Network Computing is part of the Informa Tech Division of Informa PLC
McData's Psyched About Software
McData Corp. (Nasdaq: MCDTA) has software acquisitions firmly in its sights as it aims to pull in 25 percent to 30 percent of its revenue from software by 2006, company executives announced at its annual analyst day in Broomfield, Colo.
Addressing about 50 financial analysts, Gary Gysin, newly appointed VP and general manager of McData's software unit, said storage resource management (SRM), virtualization, and data protection software would be key pieces of the company's software strategy going forward (see McData Stirs Up Software and McData Appoints Software GM).
"Am I going to take 200 engineers and build this internally? Not likely," he said. "You've seen the war chest we have raised."
Last month, McData announced the completion of an offering of $172.5 million in convertible subordinated notes, the net proceeds of which it plans to use for general corporate purposes -- including potential acquisitions or investments in complementary technologies (see McData Raises $172.5M From Notes).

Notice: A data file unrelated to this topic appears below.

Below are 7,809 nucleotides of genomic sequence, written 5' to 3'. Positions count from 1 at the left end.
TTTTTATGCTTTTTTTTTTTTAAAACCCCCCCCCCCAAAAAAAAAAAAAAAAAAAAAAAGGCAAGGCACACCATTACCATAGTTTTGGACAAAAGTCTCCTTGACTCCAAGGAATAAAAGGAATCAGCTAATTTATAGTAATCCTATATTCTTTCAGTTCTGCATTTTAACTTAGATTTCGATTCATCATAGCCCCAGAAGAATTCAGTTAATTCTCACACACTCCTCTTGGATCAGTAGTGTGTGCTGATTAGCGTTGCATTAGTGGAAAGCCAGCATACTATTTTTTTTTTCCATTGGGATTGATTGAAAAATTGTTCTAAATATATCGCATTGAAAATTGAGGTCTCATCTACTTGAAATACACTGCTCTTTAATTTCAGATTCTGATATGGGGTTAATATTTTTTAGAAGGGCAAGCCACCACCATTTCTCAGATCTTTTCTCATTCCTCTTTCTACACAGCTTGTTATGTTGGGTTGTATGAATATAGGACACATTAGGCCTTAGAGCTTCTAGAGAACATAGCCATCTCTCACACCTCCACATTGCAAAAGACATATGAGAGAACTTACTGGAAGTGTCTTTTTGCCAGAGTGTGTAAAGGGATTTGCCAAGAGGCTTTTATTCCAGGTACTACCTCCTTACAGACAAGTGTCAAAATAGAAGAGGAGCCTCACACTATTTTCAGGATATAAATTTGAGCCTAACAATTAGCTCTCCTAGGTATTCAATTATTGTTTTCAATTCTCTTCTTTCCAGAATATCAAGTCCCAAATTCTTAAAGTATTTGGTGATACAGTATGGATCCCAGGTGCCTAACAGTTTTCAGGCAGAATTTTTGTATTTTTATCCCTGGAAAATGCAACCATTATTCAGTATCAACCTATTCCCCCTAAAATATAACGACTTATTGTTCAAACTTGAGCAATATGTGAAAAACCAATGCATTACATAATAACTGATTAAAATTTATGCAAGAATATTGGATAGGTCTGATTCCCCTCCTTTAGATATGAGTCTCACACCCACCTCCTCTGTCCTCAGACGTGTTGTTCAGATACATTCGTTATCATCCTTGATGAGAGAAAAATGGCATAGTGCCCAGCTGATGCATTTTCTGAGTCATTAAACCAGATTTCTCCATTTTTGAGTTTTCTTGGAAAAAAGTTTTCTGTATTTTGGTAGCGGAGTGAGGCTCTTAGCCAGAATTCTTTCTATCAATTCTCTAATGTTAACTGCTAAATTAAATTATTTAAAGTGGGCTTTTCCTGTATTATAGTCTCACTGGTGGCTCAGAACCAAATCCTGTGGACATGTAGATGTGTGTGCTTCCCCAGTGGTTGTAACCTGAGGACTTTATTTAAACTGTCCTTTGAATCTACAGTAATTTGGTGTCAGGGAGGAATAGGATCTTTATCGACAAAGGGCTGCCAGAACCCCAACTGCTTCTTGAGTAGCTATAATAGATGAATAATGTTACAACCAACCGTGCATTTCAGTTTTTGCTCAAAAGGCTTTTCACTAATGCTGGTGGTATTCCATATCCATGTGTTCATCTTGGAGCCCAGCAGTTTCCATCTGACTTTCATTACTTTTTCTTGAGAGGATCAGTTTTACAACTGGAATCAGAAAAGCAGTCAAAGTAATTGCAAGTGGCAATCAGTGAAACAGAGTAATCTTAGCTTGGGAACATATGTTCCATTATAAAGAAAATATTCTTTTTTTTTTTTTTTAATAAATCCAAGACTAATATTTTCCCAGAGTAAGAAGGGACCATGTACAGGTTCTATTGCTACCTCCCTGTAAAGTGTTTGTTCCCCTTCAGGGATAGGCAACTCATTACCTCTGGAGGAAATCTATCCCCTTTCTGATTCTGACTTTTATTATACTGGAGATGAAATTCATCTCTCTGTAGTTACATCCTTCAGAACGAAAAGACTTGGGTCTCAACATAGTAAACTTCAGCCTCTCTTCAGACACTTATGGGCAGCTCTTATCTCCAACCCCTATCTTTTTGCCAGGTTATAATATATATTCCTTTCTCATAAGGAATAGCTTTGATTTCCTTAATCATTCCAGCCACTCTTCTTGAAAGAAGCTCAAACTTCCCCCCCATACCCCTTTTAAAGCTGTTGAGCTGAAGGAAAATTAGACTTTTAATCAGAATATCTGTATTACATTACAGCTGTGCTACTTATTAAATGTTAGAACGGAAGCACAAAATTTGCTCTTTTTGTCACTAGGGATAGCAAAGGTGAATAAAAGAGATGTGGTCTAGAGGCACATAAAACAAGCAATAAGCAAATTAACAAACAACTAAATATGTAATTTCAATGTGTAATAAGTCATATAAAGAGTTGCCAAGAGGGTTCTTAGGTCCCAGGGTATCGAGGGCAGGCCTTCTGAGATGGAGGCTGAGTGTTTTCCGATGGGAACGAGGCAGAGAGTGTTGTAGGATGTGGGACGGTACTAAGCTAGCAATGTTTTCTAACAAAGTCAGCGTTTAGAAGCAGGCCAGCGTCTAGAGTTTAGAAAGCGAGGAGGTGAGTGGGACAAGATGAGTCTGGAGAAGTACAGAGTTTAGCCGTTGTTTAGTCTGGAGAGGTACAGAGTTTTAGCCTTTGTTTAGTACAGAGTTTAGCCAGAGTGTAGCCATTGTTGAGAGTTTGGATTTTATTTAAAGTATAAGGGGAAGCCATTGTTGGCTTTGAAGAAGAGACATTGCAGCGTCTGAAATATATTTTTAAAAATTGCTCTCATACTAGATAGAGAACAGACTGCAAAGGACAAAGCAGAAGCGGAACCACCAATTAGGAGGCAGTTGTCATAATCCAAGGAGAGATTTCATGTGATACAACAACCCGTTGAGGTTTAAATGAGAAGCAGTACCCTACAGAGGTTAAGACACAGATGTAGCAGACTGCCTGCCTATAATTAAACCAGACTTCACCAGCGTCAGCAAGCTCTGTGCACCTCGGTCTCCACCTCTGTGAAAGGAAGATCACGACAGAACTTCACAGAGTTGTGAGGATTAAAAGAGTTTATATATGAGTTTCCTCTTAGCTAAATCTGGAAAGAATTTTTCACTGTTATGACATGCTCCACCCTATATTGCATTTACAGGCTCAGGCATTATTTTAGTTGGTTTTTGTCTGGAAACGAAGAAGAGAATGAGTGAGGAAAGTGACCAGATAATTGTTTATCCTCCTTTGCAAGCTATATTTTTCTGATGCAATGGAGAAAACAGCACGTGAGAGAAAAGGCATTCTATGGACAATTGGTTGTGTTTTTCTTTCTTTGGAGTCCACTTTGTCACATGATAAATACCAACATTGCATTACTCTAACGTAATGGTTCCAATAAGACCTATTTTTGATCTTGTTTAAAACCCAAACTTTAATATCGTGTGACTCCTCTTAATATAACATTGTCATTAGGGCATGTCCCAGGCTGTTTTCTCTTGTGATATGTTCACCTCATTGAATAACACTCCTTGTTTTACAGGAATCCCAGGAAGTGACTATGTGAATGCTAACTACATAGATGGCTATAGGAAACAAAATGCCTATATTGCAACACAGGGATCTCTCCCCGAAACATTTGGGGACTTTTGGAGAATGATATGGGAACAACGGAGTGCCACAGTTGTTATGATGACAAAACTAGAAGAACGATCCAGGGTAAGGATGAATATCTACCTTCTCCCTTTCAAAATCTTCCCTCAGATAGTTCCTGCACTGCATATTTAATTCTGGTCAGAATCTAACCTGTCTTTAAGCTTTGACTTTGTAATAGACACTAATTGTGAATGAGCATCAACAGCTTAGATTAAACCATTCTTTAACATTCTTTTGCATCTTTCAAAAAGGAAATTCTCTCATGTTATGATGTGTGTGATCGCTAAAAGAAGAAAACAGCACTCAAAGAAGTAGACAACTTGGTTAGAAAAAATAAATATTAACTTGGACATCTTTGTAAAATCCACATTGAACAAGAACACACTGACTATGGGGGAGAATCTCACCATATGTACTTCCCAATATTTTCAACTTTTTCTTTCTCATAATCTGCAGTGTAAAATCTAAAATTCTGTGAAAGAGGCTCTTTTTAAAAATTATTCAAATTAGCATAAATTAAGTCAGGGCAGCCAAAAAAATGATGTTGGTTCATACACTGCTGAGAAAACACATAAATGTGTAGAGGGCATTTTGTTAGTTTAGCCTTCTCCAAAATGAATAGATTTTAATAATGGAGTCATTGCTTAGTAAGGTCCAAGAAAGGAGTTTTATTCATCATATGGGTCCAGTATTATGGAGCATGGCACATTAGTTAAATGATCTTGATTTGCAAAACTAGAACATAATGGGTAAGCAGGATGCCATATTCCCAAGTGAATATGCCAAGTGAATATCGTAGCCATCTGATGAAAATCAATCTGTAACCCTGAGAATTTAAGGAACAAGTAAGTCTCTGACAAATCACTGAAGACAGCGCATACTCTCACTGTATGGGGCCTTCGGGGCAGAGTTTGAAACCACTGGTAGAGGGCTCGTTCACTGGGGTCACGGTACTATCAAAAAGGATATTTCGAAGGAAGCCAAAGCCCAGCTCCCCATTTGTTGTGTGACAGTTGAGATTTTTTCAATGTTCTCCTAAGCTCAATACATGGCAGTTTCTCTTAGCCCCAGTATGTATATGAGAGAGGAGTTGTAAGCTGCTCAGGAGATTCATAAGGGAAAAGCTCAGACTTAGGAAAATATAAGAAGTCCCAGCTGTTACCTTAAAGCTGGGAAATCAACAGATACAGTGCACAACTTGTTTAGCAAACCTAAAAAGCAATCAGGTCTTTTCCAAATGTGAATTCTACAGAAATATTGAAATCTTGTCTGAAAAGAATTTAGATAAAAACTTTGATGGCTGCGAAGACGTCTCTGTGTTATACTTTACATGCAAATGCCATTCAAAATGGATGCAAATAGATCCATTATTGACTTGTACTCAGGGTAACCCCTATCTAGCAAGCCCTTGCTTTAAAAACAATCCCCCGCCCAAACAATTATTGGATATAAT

At the same time, plenty of the new technology will be developed internally, as well, according to Jean Becker, senior VP of engineering at McData. She says the company is working on a "virtualization blade" for its Intrepid director products. Becker was stingy on details but said, "Customers will be able to pay for functionality as they want it... and we will release a software developer kit so that anyone can port their software to the virtualization blade." McData will demonstrate the blade this year and make it available sometime in 2004.
Recommended For You
What skills do network managers really need to properly secure industrial networks? What new protocols, frameworks, and regulations are important? And what conferences and certifications can help? Here are five tips to get started.
A full-stack approach to retail edge offers retailers a way to optimize operations and adapt to changes in a post-pandemic world.
Network management tool sprawl is getting in the way of network management. It’s time for IT to do something about it.